VMware downplays ESX hypervisor source code leak

Company says source code was leaked online but says may not mean increased risk.

VMware said Tuesday that source code for its ESX hypervisor product was leaked online, but downplayed the risk to customers.

The company’s security team became aware on Monday “of the public positing of a single file from the VMware ESX source code and the possibility that more files may be posted in the future,” Iain Mulholland, director of VMware Security Resource Center, said in a blog post.

“The fact that the source code may have been publicly shared does not necessarily mean there is any increased risk to VMware customers,” he said.

A spokesperson for Palo Alto, Calif.-based VMware did not immediately respond to a request for additional information Wednesday afternoon.

According to a report published on Threatpost, an anonymous hacker that goes by the name of "Hardcore Charlie” claims to have downloaded about 300MB of VMware. 

The poster referred people to a website containing scans of documents that appear to be of  an email exchange between VMware engineers discussing untruncated memory segments as part of restricting memory access to protect data. The documents appear to be from Beijing-based China National Electronics Import & Export Corp. (CEIEC). The CEIEC is involved in importing and exporting a variety of electronics for military use and foreign governments. It has a broad scope that includes hardware, software, business consulting and IT services.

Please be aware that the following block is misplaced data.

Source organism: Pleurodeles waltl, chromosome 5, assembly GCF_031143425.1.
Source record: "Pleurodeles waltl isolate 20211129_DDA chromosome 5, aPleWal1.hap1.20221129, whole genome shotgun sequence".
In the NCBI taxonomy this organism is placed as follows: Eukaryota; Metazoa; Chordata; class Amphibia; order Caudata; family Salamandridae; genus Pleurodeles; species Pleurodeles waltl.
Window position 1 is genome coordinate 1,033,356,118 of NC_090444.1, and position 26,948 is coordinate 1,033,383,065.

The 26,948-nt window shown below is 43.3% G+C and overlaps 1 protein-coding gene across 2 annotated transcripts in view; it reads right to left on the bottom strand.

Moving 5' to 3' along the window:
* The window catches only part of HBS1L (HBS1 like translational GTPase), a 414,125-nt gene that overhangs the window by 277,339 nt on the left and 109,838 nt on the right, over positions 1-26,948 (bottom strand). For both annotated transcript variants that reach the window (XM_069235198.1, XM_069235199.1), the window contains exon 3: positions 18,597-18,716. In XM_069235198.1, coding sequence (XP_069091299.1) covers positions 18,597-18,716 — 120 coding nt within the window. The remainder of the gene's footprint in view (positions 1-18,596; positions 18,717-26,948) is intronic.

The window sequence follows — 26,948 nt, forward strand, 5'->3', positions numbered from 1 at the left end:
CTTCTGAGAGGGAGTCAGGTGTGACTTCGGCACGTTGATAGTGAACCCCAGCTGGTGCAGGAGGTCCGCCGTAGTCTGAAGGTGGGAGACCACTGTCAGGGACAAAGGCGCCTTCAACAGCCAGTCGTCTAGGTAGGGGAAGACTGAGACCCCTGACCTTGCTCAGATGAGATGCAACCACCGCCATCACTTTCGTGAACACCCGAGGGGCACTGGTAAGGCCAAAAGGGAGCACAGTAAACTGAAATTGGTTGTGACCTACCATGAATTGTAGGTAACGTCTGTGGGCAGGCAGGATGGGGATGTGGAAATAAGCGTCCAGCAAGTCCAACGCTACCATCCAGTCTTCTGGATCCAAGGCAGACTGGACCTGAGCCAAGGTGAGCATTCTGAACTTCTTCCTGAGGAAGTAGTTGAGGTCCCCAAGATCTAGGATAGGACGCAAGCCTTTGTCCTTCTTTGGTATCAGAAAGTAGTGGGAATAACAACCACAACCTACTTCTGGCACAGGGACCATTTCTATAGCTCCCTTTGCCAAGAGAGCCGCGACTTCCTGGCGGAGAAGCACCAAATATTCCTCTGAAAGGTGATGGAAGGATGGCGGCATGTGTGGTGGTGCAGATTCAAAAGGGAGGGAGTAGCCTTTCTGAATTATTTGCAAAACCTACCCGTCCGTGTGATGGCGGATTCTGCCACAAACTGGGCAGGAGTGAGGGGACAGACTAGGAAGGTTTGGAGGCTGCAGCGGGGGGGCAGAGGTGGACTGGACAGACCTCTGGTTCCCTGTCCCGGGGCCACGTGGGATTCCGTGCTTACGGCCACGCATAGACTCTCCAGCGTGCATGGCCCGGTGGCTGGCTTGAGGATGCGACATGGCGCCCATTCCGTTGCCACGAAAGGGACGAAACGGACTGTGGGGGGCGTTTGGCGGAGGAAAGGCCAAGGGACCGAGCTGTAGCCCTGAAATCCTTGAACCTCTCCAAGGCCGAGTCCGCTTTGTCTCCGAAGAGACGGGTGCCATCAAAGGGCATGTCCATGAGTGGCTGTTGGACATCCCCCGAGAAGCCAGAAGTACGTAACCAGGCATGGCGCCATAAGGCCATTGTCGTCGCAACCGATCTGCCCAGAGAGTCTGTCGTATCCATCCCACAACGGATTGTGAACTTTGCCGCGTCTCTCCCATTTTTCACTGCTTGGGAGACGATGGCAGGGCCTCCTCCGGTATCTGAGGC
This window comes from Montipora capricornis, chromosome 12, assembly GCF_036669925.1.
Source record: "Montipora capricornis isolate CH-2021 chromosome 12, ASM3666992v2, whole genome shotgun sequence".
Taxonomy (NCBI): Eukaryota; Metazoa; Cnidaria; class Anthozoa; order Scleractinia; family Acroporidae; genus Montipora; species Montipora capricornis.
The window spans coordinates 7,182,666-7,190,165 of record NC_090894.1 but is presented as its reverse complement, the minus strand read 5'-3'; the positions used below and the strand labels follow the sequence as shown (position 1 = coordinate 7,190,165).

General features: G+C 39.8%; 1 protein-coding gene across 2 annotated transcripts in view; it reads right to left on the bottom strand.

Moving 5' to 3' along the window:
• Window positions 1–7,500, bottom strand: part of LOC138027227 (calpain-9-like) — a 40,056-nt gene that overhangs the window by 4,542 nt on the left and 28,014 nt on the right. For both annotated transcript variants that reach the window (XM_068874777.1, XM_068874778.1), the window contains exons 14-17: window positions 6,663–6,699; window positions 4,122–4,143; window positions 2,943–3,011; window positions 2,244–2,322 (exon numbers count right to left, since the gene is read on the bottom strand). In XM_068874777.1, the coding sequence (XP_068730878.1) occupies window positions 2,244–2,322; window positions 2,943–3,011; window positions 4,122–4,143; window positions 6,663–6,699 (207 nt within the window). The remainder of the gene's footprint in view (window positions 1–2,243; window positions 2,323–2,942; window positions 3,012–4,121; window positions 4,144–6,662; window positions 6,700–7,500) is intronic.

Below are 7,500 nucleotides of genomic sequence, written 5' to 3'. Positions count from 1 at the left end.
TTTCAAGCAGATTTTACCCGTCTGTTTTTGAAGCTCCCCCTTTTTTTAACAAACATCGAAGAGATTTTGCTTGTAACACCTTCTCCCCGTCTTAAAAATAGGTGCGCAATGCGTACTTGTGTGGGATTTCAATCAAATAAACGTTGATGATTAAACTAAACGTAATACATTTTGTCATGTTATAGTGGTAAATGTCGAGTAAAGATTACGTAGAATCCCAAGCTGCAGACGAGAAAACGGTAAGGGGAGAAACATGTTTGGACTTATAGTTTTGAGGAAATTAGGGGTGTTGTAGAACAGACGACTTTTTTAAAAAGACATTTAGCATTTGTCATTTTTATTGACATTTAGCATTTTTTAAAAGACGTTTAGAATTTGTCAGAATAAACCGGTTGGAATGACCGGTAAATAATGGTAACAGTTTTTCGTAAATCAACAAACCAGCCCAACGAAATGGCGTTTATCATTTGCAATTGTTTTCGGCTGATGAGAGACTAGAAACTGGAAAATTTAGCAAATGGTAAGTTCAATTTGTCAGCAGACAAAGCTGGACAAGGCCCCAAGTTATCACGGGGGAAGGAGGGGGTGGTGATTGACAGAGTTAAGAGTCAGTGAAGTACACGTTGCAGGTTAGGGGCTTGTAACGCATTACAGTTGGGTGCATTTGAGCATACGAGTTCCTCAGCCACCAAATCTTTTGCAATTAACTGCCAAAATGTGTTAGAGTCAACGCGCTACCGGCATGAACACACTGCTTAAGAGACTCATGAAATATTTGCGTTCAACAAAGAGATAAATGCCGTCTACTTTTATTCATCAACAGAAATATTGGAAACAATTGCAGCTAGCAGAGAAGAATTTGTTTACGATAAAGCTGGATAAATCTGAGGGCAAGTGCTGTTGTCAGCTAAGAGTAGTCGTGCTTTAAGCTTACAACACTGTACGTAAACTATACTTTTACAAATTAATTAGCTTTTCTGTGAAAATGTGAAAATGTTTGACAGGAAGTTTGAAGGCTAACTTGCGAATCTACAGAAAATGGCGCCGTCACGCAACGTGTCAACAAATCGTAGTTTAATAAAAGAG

“I see it as potentially very serious, but it depends on what source code it is,” Dave Shackleford, a virtualization expert and owner and principal consultant at Voodoo Security, said in an email. “If it’s hypervisor code, [it] could be devastating. If it’s just ESX service console, it’ll be mostly Linux code, which is not such a big deal.”

Eric Fisher, security consultant at Overland Park, Kan.-based FishNet Security, said a number of companies with widely deployed technology have had source code leaks in recent years. “The net result is if the implementation is done well, then your risk is mitigated regardless of the product you’re using,” he said.

If a company follows security best practices by building in layers of security and isolating critical systems, they mitigate their risk, even if it turns out an ESX component has a vulnerability associated with a leakage, he said.

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